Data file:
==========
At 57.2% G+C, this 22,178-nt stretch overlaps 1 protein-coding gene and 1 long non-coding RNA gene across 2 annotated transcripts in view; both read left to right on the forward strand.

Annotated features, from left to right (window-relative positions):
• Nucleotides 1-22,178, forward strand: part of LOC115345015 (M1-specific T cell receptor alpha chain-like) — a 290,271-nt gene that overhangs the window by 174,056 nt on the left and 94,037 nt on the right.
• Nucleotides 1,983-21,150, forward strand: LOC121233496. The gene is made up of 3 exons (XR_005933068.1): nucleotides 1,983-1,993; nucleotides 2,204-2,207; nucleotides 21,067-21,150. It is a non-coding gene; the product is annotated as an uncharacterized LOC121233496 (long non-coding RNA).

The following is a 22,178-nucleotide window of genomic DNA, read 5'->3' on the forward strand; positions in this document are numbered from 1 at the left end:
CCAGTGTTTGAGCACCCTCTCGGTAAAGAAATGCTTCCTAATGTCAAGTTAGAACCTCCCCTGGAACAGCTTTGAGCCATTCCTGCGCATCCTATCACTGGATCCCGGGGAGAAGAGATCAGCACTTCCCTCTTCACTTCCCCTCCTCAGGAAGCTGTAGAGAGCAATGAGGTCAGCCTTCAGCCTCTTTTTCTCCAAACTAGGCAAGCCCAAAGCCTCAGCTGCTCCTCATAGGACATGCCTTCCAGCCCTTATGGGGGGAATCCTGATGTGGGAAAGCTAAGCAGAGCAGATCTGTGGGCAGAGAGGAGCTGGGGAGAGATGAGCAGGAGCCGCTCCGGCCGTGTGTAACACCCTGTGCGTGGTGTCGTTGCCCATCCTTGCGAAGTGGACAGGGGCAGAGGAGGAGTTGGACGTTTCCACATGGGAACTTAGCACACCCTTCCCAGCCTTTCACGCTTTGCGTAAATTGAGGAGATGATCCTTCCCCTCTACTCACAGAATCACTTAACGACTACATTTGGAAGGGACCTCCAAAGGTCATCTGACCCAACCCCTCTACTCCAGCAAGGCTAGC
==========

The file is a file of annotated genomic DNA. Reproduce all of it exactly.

At 57.2% G+C, this 22,178-nt stretch overlaps 1 protein-coding gene and 1 long non-coding RNA gene across 2 annotated transcripts in view; both read left to right on the forward strand.

Annotated features, from left to right (window-relative positions):
• Nucleotides 1-22,178, forward strand: part of LOC115345015 (M1-specific T cell receptor alpha chain-like) — a 290,271-nt gene that overhangs the window by 174,056 nt on the left and 94,037 nt on the right.
• Nucleotides 1,983-21,150, forward strand: LOC121233496. The gene is made up of 3 exons (XR_005933068.1): nucleotides 1,983-1,993; nucleotides 2,204-2,207; nucleotides 21,067-21,150. It is a non-coding gene; the product is annotated as an uncharacterized LOC121233496 (long non-coding RNA).

The following is a 22,178-nucleotide window of genomic DNA, read 5'->3' on the forward strand; positions in this document are numbered from 1 at the left end:
CCAGTGTTTGAGCACCCTCTCGGTAAAGAAATGCTTCCTAATGTCAAGTTAGAACCTCCCCTGGAACAGCTTTGAGCCATTCCTGCGCATCCTATCACTGGATCCCGGGGAGAAGAGATCAGCACTTCCCTCTTCACTTCCCCTCCTCAGGAAGCTGTAGAGAGCAATGAGGTCAGCCTTCAGCCTCTTTTTCTCCAAACTAGGCAAGCCCAAAGCCTCAGCTGCTCCTCATAGGACATGCCTTCCAGCCCTTATGGGGGGAATCCTGATGTGGGAAAGCTAAGCAGAGCAGATCTGTGGGCAGAGAGGAGCTGGGGAGAGATGAGCAGGAGCCGCTCCGGCCGTGTGTAACACCCTGTGCGTGGTGTCGTTGCCCATCCTTGCGAAGTGGACAGGGGCAGAGGAGGAGTTGGACGTTTCCACATGGGAACTTAGCACACCCTTCCCAGCCTTTCACGCTTTGCGTAAATTGAGGAGATGATCCTTCCCCTCTACTCACAGAATCACTTAACGACTACATTTGGAAGGGACCTCCAAAGGTCATCTGACCCAACCCCTCTACTCCAGCAAGGCTAGC